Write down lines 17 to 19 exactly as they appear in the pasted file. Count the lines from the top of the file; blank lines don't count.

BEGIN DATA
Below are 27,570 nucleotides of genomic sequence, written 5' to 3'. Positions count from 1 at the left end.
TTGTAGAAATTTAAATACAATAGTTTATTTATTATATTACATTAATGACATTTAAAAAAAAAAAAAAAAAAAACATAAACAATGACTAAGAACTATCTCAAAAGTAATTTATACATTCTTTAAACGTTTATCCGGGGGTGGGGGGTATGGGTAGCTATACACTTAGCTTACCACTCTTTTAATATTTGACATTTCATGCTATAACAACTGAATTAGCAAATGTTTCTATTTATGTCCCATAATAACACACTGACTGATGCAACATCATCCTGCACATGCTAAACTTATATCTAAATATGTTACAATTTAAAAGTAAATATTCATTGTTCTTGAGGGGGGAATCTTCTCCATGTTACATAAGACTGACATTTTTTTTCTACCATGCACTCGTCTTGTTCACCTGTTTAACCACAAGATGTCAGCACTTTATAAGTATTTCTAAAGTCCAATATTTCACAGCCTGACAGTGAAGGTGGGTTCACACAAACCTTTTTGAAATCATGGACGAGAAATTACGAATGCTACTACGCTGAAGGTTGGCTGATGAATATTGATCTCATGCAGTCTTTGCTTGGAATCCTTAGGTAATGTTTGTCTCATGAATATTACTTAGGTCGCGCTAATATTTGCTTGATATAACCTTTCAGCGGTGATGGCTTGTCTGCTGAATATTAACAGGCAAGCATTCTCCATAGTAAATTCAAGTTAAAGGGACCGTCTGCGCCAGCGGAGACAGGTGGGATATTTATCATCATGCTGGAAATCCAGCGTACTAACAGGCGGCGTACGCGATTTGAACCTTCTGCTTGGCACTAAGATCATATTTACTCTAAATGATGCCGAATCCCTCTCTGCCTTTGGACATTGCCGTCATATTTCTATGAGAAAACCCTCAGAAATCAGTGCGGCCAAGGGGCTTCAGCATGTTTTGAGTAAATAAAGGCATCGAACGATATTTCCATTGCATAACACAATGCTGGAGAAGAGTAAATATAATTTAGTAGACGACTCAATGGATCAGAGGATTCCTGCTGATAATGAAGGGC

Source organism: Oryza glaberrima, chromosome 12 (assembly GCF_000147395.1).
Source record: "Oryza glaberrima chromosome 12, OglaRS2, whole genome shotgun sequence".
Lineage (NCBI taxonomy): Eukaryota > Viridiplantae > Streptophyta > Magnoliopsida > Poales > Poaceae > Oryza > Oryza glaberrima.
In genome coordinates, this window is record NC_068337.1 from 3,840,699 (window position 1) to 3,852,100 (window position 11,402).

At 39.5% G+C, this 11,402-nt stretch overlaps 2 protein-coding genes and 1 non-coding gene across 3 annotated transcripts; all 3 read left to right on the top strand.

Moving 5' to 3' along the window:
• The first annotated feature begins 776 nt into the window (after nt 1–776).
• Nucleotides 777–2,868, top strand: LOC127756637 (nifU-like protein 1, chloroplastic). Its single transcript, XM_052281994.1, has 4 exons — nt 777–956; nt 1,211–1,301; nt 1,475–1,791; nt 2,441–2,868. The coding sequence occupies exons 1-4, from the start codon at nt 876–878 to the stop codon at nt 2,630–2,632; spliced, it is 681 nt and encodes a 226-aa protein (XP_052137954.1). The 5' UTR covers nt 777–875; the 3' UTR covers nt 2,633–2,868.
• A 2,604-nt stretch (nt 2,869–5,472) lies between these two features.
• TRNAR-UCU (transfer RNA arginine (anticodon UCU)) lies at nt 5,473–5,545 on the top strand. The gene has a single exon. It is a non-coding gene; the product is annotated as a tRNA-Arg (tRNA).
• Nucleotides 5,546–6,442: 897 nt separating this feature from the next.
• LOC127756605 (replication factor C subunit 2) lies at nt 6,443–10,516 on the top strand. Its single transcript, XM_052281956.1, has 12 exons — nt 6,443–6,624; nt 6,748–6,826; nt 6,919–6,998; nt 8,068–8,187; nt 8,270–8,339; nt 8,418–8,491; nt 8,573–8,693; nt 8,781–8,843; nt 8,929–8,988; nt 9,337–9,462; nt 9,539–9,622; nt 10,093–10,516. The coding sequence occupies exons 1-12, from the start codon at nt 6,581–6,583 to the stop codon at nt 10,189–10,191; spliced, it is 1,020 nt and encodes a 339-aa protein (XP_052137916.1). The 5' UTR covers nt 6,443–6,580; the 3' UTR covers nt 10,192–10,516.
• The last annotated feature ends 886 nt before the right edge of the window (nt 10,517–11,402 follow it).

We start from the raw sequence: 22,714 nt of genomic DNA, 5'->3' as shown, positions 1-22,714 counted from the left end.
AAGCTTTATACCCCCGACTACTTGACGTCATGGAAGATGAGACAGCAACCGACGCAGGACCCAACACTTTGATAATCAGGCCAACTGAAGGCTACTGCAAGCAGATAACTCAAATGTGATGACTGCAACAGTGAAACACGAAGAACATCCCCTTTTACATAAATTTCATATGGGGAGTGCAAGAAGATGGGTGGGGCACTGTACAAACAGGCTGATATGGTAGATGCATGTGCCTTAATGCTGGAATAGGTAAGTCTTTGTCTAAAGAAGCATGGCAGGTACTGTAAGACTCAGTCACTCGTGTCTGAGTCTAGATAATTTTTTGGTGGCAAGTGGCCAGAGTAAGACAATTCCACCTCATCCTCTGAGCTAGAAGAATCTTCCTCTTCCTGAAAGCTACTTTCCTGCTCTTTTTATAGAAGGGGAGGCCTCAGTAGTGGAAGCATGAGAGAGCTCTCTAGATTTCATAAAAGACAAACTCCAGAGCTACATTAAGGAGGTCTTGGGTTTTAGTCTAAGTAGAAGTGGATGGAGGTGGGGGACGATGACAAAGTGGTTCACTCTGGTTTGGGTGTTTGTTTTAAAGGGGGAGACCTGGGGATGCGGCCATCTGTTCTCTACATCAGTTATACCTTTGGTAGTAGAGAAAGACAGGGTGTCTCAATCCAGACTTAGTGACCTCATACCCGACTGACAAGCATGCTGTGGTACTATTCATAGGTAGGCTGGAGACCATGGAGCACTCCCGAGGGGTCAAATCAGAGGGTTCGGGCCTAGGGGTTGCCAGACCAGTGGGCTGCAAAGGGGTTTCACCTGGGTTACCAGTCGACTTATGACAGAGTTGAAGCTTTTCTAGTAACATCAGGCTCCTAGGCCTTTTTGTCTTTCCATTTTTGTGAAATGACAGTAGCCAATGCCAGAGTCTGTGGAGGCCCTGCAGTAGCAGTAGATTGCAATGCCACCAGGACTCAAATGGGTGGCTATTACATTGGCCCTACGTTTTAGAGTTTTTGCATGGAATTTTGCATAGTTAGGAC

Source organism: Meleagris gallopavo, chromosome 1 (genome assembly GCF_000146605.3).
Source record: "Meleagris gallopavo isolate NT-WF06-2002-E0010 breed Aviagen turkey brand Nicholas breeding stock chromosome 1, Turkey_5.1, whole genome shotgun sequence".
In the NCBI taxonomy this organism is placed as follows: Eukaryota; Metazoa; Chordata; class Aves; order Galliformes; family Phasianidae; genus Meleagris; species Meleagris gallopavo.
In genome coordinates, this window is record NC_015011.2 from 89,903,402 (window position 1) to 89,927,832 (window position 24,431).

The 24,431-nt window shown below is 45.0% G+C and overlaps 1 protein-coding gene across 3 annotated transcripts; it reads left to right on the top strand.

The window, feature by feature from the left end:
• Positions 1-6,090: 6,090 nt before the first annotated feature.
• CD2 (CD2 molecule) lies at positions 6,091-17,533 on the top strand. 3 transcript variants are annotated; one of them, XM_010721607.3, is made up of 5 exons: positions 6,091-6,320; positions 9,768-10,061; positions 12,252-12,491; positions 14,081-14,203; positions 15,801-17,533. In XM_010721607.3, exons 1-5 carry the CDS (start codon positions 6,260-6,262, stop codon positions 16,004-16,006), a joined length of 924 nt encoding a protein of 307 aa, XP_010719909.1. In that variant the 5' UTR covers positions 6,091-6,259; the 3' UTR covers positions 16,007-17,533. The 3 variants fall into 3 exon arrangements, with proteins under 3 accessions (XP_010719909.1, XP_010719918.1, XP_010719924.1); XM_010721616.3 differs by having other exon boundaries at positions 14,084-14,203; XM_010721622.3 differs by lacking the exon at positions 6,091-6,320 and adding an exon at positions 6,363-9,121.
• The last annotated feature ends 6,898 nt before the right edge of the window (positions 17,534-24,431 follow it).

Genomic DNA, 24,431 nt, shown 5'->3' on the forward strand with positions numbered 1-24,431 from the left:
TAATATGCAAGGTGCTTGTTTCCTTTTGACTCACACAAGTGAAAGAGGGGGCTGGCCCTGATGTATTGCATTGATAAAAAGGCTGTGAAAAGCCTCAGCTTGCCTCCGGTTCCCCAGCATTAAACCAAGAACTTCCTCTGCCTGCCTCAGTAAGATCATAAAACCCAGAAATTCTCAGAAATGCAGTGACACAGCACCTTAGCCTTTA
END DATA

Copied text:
AAGCTTTATACCCCCGACTACTTGACGTCATGGAAGATGAGACAGCAACCGACGCAGGACCCAACACTTTGATAATCAGGCCAACTGAAGGCTACTGCAAGCAGATAACTCAAATGTGATGACTGCAACAGTGAAACACGAAGAACATCCCCTTTTACATAAATTTCATATGGGGAGTGCAAGAAGATGGGTGGGGCACTGTACAAACAGGCTGATATGGTAGATGCATGTGCCTTAATGCTGGAATAGGTAAGTCTTTGTCTAAAGAAGCATGGCAGGTACTGTAAGACTCAGTCACTCGTGTCTGAGTCTAGATAATTTTTTGGTGGCAAGTGGCCAGAGTAAGACAATTCCACCTCATCCTCTGAGCTAGAAGAATCTTCCTCTTCCTGAAAGCTACTTTCCTGCTCTTTTTATAGAAGGGGAGGCCTCAGTAGTGGAAGCATGAGAGAGCTCTCTAGATTTCATAAAAGACAAACTCCAGAGCTACATTAAGGAGGTCTTGGGTTTTAGTCTAAGTAGAAGTGGATGGAGGTGGGGGACGATGACAAAGTGGTTCACTCTGGTTTGGGTGTTTGTTTTAAAGGGGGAGACCTGGGGATGCGGCCATCTGTTCTCTACATCAGTTATACCTTTGGTAGTAGAGAAAGACAGGGTGTCTCAATCCAGACTTAGTGACCTCATACCCGACTGACAAGCATGCTGTGGTACTATTCATAGGTAGGCTGGAGACCATGGAGCACTCCCGAGGGGTCAAATCAGAGGGTTCGGGCCTAGGGGTTGCCAGACCAGTGGGCTGCAAAGGGGTTTCACCTGGGTTACCAGTCGACTTATGACAGAGTTGAAGCTTTTCTAGTAACATCAGGCTCCTAGGCCTTTTTGTCTTTCCATTTTTGTGAAATGACAGTAGCCAATGCCAGAGTCTGTGGAGGCCCTGCAGTAGCAGTAGATTGCAATGCCACCAGGACTCAAATGGGTGGCTATTACATTGGCCCTACGTTTTAGAGTTTTTGCATGGAATTTTGCATAGTTAGGAC

Source organism: Meleagris gallopavo, chromosome 1 (genome assembly GCF_000146605.3).
Source record: "Meleagris gallopavo isolate NT-WF06-2002-E0010 breed Aviagen turkey brand Nicholas breeding stock chromosome 1, Turkey_5.1, whole genome shotgun sequence".